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Cloud accounting and big data uptake tipped to spike

Despite some fundamental infrastructure barriers, one mid-tier accounting firm partner believes there will be a spike in uptake of cloud technologies and big data services in the Australian accounting industry this financial year. 

Technology Lara Bullock 18 July 2017
— 1 minute read

Speaking to Accountants Daily, RSM Brisbane managing partner Andrew Graham said that he expects more firms and clients to adopt cloud accounting as the benefits become more evident.


“I think the uptake in cloud accounting has been a lot slower than perhaps we all anticipated, but I think it will start to gather a little bit more momentum as clients see the efficiencies of cloud systems and real time data and access to real time data,” he said.

Mr Graham believes that the adoption rate has been slow across both accounting firms and their clients, with access and trust being two of the key barriers.

“In some of the rural areas connectivity with broadband and the internet is not fantastic, so that’s probably impacted the take-up of cloud accounting in some of those areas. That will continue to improve,” he said.

“To a degree perhaps at the start it’s a trust issue in the data and how secure the data is because you’re seeing lots of cases now where data’s being compromised and sometimes it’s at the big corporate level but it’s also a risk for the SME-type market as well.”

While there are risks associated with cloud accounting, Mr Graham said they provide opportunities for accountants to expand into new service ares.

“The opportunities for the accountants in particular is diversifying into those consulting areas or services around cyber security, around fraud and forensics and digital services,” he said.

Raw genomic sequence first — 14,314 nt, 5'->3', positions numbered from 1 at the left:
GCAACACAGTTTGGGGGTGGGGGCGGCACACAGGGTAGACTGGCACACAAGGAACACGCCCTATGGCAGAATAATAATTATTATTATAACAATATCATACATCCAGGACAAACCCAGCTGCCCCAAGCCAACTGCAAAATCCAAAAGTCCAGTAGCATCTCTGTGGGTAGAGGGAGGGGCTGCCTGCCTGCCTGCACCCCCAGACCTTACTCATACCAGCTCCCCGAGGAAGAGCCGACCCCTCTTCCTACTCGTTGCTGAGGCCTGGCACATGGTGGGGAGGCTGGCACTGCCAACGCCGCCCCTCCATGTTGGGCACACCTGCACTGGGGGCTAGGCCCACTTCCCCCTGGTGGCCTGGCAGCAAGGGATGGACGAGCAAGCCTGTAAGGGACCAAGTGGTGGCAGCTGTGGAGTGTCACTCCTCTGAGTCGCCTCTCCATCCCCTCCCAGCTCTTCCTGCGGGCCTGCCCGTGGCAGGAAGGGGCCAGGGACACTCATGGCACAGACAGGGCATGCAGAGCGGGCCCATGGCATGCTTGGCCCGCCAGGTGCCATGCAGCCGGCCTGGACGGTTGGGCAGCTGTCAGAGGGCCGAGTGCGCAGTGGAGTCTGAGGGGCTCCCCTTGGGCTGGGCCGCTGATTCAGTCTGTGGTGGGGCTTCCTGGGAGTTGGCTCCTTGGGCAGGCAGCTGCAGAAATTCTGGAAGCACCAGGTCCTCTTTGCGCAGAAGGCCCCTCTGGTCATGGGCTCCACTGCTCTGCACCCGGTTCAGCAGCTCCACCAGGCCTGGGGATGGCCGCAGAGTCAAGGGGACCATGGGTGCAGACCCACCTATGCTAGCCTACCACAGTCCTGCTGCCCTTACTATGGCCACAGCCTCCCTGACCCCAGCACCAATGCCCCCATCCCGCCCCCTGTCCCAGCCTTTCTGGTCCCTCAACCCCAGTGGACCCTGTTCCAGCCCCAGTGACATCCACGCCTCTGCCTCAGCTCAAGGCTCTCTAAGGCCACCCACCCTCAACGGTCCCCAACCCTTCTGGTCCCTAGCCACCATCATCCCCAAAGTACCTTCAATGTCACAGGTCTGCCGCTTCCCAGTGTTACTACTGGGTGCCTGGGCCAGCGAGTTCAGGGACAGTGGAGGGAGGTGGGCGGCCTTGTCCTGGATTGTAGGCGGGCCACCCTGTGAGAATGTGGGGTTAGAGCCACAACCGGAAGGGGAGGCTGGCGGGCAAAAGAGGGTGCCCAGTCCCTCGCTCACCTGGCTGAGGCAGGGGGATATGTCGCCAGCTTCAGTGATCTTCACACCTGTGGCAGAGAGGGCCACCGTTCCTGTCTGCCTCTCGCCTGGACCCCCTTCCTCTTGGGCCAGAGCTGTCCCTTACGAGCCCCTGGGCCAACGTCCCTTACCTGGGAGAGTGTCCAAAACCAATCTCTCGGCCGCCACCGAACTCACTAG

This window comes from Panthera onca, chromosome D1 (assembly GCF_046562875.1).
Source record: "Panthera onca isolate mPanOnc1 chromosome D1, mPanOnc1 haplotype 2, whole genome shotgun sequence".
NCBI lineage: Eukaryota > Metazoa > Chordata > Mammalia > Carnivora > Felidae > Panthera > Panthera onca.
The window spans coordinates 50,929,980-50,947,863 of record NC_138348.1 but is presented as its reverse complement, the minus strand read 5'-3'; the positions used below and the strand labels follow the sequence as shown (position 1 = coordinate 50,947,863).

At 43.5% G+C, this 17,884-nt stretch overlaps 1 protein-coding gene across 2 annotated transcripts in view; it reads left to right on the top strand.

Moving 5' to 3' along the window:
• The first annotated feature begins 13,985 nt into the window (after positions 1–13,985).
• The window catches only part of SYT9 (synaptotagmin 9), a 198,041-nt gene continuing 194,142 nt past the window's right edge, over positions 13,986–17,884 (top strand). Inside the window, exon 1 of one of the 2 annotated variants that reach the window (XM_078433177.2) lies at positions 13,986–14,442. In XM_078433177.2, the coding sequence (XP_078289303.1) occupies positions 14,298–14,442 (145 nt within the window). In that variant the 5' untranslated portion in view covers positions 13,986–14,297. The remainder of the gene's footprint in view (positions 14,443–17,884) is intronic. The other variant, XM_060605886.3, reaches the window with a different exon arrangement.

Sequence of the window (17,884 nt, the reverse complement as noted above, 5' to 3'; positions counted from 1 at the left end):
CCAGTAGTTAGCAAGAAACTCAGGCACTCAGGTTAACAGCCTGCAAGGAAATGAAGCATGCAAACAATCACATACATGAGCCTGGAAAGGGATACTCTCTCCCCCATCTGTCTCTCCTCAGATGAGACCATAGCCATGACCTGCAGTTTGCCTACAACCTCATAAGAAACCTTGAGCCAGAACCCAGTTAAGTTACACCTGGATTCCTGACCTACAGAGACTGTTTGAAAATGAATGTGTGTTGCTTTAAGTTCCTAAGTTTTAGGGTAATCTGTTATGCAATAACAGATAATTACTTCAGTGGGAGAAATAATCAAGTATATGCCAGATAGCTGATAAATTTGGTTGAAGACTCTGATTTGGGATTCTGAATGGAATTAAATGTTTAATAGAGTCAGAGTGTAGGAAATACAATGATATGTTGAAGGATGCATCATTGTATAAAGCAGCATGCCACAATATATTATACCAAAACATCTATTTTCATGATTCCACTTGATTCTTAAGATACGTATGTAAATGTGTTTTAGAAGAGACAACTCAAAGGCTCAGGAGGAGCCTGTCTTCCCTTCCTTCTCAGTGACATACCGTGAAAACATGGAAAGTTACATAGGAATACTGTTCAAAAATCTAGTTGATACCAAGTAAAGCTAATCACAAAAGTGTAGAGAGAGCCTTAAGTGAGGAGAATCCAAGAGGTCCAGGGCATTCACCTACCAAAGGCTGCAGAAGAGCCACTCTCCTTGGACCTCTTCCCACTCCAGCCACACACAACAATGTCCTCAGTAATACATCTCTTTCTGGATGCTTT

Furthermore, Mr Graham suggests that accountants should be using big data to identify other opportunities that exist for their clients.

“Big data and dashboard reporting shines a light on advisory opportunities, particularly for the client but also for the accountant,” he said.

“What I mean by that is it really shines a light on the levers to pull in the business to achieve growth and profit, so that will be good for the client because it will be more targeted in terms of these are the key areas that you need to focus on.”

Mr Graham believes that big data improves transparency and visibility around what's actually happening in clients business.

“[Accountants can use big data to] identify what needs to happen and help the client implement the right strategies for growth and profit,” he said.

“So it’s the difference between identifying it and then taking the next step and figuring out what the client needs to do about it and that's the role of the accountant or the trusted adviser.”

Cloud accounting and big data uptake tipped to spike
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